Laboratory Predictors of Esophageal Varices in Children with Chronic Liver Disease
Keywords:Chronic liver disease, Esophageal varix, Thrombocytopenia, Children
Variceal bleeding results as a consequence of portal hypertension and it is a leading cause of morbidity and mortality of children with chronic liver disease (CLD). Upper gastrointestinal endoscopy is the only confirmatory tool for detecting esophageal varices but due to its invasive nature, high cost and lack of available facilities for pediatric endoscopy, alternative laboratory predictors are essential. In this study, we aimed at identifying laboratory predictors that may predict the presence of esophageal varices in children with CLD. This cross-sectional study was done at the department of Pediatric Gastroenterology and Nutrition, Bangabandhu Sheikh Mujib Medical University, Dhaka, Bangladesh, from July 2008 to June 2010. Fifty consecutive children with CLD, aged 3-15 years of both sexes, who had no history of active/recent variceal bleeding, taking beta blockers or surgery for esophageal varices were included in the study. All patients underwent history and physical examination. Venous blood of the patients was taken for laboratory analysis of serum bilirubin, serum alanine aminotransferase, serum albumin, platelet count and International Normalization Ratio (INR). Later, upper gastrointestinal endoscopy of the patients were done. Based on endoscopic findings children were divided into two groups. Group-I: CLD with esophageal varices included 29 children and Group-II: CLD without esophageal varices included 21 children. A univariate analysis was initially done on laboratory variables followed by a logistic regression analysis to identify the independent variables associated with presence of esophageal varices. Then performance of these independent variables were analyzed using upper gastrointestinal endoscopy as the gold standard test. Out of 50 patients 30 were male. Male-female ratio was 1.5:1. Fifty eight percent (29 out of 50) had esophageal varices. Amongst all the laboratory variables, thrombocytopenia (platelet count <150000/mm3) was an independent predictor of esophageal varices (p=0.018). Thrombocytopenia showed good sensitivity and specificity (82.7% and 80.9% respectively) to be used as a screening test for predicting esophageal varices in children with chronic liver disease. Thrombocytopenia can be used as an independent predictor for esophageal varices in children with chronic liver disease.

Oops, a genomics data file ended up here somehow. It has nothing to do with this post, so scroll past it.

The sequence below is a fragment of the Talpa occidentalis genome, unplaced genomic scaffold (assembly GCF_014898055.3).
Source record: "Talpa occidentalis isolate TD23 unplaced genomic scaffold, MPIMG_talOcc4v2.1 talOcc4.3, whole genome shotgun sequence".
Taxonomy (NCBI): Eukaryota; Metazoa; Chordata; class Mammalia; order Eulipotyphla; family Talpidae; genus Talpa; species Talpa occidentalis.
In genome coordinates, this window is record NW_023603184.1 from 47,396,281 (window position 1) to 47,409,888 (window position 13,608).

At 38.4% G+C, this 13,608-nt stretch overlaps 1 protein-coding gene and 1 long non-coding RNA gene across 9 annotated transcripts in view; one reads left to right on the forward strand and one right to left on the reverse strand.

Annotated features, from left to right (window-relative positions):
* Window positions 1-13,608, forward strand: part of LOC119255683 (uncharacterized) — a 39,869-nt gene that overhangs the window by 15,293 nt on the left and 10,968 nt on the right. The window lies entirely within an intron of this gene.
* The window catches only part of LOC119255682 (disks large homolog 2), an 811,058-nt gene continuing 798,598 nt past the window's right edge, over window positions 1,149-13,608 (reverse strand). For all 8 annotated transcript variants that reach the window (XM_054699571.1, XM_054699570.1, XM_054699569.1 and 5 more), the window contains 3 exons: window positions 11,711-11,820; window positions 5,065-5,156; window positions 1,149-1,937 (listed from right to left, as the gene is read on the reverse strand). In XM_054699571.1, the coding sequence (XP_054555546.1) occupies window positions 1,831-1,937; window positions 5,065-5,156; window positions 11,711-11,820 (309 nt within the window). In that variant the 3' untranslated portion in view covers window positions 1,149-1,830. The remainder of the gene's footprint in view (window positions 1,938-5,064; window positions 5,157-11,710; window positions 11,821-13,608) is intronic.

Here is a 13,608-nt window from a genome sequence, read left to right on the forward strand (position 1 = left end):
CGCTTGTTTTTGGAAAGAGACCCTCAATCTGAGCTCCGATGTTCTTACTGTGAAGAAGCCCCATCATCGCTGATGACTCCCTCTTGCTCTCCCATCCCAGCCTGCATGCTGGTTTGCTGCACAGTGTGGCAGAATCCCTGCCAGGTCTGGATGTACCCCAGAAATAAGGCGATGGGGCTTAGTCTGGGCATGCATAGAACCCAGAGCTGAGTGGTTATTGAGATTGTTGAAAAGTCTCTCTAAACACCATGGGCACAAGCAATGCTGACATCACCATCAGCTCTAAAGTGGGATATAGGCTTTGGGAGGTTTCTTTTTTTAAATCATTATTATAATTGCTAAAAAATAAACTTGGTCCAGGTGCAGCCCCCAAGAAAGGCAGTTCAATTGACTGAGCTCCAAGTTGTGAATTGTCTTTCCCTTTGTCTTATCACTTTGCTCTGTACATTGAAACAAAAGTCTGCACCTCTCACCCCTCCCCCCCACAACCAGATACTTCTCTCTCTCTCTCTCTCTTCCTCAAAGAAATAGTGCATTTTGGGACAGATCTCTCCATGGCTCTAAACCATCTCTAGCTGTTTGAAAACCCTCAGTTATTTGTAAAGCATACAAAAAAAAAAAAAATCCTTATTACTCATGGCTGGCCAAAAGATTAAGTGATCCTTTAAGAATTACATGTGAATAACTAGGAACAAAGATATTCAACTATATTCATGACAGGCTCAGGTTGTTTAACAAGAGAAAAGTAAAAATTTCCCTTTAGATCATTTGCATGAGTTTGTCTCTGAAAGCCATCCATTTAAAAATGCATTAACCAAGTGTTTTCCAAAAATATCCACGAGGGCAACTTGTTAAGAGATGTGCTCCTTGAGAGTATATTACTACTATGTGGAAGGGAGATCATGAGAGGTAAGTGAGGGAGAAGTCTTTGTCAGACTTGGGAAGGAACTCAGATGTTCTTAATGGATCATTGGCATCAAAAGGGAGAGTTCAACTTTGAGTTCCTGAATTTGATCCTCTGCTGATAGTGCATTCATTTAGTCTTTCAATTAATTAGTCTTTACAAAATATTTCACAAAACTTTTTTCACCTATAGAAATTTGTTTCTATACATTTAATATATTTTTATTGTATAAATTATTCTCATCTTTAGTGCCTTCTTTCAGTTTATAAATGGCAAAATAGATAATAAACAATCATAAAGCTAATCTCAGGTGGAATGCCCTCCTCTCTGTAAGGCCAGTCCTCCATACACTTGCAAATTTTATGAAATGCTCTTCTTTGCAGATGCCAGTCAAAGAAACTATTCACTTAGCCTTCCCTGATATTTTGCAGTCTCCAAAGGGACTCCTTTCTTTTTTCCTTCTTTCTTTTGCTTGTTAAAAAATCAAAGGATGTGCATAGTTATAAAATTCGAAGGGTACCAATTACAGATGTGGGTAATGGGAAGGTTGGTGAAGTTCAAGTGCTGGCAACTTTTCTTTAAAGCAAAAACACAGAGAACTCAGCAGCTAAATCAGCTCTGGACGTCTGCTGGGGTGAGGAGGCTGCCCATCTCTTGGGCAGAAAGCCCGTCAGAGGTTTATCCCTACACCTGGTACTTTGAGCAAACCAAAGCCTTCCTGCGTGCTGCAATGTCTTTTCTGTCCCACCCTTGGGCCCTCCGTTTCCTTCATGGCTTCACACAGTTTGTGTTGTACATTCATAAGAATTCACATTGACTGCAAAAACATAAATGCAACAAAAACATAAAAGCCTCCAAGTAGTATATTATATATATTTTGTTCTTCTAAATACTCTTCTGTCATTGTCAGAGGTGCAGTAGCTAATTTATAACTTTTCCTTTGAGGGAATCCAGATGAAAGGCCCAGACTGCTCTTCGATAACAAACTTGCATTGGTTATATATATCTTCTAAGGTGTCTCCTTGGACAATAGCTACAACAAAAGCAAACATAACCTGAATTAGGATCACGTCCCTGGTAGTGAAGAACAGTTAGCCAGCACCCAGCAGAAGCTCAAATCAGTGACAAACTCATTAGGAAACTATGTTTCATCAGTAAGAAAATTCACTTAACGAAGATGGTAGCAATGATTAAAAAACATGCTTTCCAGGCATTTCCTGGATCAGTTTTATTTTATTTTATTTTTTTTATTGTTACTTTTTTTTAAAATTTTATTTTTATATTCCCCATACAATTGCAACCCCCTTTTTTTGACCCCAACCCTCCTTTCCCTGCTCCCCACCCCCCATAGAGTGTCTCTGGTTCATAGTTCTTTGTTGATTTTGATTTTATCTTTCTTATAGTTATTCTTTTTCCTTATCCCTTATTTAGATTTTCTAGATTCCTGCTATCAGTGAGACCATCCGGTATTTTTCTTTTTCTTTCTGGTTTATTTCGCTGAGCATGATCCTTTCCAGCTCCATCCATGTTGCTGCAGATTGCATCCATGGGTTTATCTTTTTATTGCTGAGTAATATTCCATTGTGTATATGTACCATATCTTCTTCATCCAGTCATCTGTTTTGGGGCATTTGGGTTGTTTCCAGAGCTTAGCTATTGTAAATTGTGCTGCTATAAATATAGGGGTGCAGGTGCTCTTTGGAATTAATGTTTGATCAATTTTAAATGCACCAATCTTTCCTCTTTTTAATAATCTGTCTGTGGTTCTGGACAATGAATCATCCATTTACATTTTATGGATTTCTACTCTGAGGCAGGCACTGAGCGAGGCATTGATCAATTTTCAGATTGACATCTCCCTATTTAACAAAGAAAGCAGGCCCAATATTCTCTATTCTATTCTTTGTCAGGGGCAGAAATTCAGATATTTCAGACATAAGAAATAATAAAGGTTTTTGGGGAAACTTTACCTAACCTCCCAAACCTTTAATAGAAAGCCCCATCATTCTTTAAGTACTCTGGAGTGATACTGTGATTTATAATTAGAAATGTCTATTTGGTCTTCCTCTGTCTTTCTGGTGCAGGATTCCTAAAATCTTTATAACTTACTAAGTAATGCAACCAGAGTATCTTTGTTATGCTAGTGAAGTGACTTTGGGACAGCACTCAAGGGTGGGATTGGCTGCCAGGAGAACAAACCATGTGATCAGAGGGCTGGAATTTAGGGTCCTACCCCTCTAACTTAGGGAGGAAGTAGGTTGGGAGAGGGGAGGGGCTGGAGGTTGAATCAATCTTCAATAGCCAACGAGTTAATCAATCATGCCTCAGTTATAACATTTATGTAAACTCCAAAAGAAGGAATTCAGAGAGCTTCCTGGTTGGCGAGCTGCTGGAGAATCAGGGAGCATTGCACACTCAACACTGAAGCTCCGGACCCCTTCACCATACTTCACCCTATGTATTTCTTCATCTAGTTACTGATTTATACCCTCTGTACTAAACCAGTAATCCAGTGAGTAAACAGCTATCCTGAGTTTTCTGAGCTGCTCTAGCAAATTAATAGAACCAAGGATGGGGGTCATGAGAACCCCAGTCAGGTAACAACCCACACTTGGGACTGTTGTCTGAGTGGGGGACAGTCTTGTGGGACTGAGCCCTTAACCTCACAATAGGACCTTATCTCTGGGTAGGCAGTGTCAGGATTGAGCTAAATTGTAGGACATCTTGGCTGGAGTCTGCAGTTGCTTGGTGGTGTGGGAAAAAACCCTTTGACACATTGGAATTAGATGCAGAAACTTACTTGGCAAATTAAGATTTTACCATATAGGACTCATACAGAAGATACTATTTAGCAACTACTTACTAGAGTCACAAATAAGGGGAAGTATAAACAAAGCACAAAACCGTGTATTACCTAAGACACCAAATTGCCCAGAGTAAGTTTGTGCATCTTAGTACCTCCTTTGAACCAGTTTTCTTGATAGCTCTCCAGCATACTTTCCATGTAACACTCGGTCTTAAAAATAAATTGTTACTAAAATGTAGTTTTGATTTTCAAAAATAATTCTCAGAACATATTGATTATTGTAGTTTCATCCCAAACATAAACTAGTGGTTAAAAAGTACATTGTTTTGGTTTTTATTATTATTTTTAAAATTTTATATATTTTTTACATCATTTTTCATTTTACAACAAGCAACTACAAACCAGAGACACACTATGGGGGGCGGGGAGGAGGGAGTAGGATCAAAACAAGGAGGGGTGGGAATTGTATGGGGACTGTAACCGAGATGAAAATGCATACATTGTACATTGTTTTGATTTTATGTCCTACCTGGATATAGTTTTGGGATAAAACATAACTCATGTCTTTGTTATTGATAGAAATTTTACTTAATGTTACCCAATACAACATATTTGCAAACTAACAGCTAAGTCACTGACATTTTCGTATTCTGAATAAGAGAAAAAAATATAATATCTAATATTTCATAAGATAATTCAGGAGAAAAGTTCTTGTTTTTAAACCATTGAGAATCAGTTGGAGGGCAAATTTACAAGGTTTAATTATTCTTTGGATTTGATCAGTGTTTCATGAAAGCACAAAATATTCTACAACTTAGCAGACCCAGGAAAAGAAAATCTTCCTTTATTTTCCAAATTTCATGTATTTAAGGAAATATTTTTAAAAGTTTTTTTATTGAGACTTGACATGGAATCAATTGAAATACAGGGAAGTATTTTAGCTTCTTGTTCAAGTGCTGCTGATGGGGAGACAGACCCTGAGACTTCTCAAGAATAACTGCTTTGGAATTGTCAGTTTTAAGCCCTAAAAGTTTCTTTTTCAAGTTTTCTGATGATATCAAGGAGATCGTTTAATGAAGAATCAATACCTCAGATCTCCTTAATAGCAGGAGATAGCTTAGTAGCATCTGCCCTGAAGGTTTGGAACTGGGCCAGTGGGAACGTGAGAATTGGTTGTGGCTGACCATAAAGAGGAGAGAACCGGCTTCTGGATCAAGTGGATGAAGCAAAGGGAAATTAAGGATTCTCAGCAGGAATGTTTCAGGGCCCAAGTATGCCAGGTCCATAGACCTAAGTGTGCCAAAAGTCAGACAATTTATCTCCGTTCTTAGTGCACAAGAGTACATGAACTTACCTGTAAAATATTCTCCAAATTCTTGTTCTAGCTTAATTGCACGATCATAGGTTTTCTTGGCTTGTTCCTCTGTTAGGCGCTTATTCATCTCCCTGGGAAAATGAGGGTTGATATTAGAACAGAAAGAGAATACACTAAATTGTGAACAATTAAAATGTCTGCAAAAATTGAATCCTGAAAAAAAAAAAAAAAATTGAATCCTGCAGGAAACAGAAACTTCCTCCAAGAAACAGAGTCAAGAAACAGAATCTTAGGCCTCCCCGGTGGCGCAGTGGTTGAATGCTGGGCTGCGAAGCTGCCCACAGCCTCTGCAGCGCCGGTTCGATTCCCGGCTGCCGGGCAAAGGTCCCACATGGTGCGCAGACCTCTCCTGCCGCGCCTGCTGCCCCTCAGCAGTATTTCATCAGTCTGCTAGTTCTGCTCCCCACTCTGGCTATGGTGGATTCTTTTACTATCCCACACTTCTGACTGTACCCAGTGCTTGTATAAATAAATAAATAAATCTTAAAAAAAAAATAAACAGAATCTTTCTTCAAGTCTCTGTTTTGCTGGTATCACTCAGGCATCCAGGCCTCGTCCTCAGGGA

Faridpur Med. Coll. J. 2021;16(1):3-7